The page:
Thanks to the increase body count, we do get to see plenty of creative deaths. Rather than just using his knife, Michael uses needles, boiling hot water, a standard claw hammer, a cord, draining the blood out of a person’s body, ect. You may not care about the characters, but their deaths will interest you. The ones that really stand out for me were any of the eye based ones, including Michael using a needle to the temple of nurse Janet and the classic death of nurse Jill where Michael lifts her up with a scalpel in the back and her shoes fall off, creating a nice thud as they hit the floor. While we don’t actually get to see Michael attacking her, the aftermath of nurse Alves’ red blood in a giant puddle on the floor is a pretty great visual. While it’s not tied directly into any of the kills, the scenes where you can spot Michael roaming the halls on the surveillance videos are fantastic. It’s a pretty scary concept knowing that Michael is around, sometimes near another unsuspecting character, without the confrontation happening just yet.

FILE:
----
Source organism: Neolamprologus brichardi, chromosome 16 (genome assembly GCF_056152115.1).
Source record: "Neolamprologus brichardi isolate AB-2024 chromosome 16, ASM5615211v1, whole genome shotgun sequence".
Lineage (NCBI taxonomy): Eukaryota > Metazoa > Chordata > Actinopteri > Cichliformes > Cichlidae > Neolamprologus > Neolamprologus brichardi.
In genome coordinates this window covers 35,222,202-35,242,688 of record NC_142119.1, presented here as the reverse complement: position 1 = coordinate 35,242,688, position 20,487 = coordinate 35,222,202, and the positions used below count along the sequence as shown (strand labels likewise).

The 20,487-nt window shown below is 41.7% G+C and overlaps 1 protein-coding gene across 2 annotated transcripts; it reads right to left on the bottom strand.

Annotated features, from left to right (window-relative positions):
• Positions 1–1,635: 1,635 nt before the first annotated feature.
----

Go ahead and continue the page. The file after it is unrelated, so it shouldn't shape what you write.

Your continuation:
Naturally, one can not talk about Halloween 2 without bringing up the biggest legacy of the film – the revelation that Michael and Laurie are siblings. Even when watching the original Halloween, it’s difficult to imagine the pair not being siblings since it’s all I’ve ever known. Despite playing a crucial part to the overall story of the Halloween franchise, it initially comes off as a silly idea. If Michael and Laurie are siblings, look at what happened in the original Halloween. Michael killed Judith when Laurie was a baby. Flash forward to fifteen years and Laurie is now living with the Strodes, who just happen to be the realtor for the empty Myers house. Michael escapes and travels back to Haddonfield where he’s back in the Myers house for perhaps a mere couple of hours before Laurie showed up outside of the house to drop off the key for her father to later show the house off to a potential buyer. Michael, sees Laurie and decides to stalk her, despite not seeing Laurie since she was a baby. How similar can Laurie really look compared to Michael’s last time seeing her? On the anniversary of Michael killing Laurie’s older sister, he kills all of Laurie’s friends and comes close to killing Laurie herself. Forget about coincidences, this was some seriously bad luck for Laurie. The odds of all of this falling in place so perfectly is astronomical. Had Michael been smart, he would have found a bit of time to buy himself a lottery ticket because on October 31, 1978, he was the luckiest man on the planet. Despite this plot twist not making the most sense, it is still so crucial to the series that it’s best to just ignore it and move on. It’s retconning, but it’s the sort of retconning that at least incredibly important.